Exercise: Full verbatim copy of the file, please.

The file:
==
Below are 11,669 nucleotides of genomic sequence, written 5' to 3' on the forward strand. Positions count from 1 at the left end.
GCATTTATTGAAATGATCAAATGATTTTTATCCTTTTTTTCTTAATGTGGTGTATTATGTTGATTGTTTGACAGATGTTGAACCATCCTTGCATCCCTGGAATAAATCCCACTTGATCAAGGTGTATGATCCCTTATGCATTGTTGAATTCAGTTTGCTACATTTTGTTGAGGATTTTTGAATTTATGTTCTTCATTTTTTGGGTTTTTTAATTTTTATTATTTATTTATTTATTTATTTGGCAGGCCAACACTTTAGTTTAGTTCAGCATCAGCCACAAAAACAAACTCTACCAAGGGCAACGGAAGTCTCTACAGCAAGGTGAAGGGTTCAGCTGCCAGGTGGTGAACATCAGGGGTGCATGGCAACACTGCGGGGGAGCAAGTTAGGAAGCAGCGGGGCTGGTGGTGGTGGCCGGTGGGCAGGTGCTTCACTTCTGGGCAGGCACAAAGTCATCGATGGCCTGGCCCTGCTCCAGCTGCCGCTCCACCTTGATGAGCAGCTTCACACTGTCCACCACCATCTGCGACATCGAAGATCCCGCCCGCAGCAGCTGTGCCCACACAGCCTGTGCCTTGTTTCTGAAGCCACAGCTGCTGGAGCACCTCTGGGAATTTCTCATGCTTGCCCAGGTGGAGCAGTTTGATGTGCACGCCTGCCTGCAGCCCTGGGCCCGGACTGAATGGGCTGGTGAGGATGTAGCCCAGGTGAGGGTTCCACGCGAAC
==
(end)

Below are 11,669 nucleotides of genomic sequence, written 5' to 3' on the forward strand. Positions count from 1 at the left end.
GCATTTATTGAAATGATCAAATGATTTTTATCCTTTTTTTCTTAATGTGGTGTATTATGTTGATTGTTTGACAGATGTTGAACCATCCTTGCATCCCTGGAATAAATCCCACTTGATCAAGGTGTATGATCCCTTATGCATTGTTGAATTCAGTTTGCTACATTTTGTTGAGGATTTTTGAATTTATGTTCTTCATTTTTTGGGTTTTTTAATTTTTATTATTTATTTATTTATTTATTTGGCAGGCCAACACTTTAGTTTAGTTCAGCATCAGCCACAAAAACAAACTCTACCAAGGGCAACGGAAGTCTCTACAGCAAGGTGAAGGGTTCAGCTGCCAGGTGGTGAACATCAGGGGTGCATGGCAACACTGCGGGGGAGCAAGTTAGGAAGCAGCGGGGCTGGTGGTGGTGGCCGGTGGGCAGGTGCTTCACTTCTGGGCAGGCACAAAGTCATCGATGGCCTGGCCCTGCTCCAGCTGCCGCTCCACCTTGATGAGCAGCTTCACACTGTCCACCACCATCTGCGACATCGAAGATCCCGCCCGCAGCAGCTGTGCCCACACAGCCTGTGCCTTGTTTCTGAAGCCACAGCTGCTGGAGCACCTCTGGGAATTTCTCATGCTTGCCCAGGTGGAGCAGTTTGATGTGCACGCCTGCCTGCAGCCCTGGGCCCGGACTGAATGGGCTGGTGAGGATGTAGCCCAGGTGAGGGTTCCACGCGAAC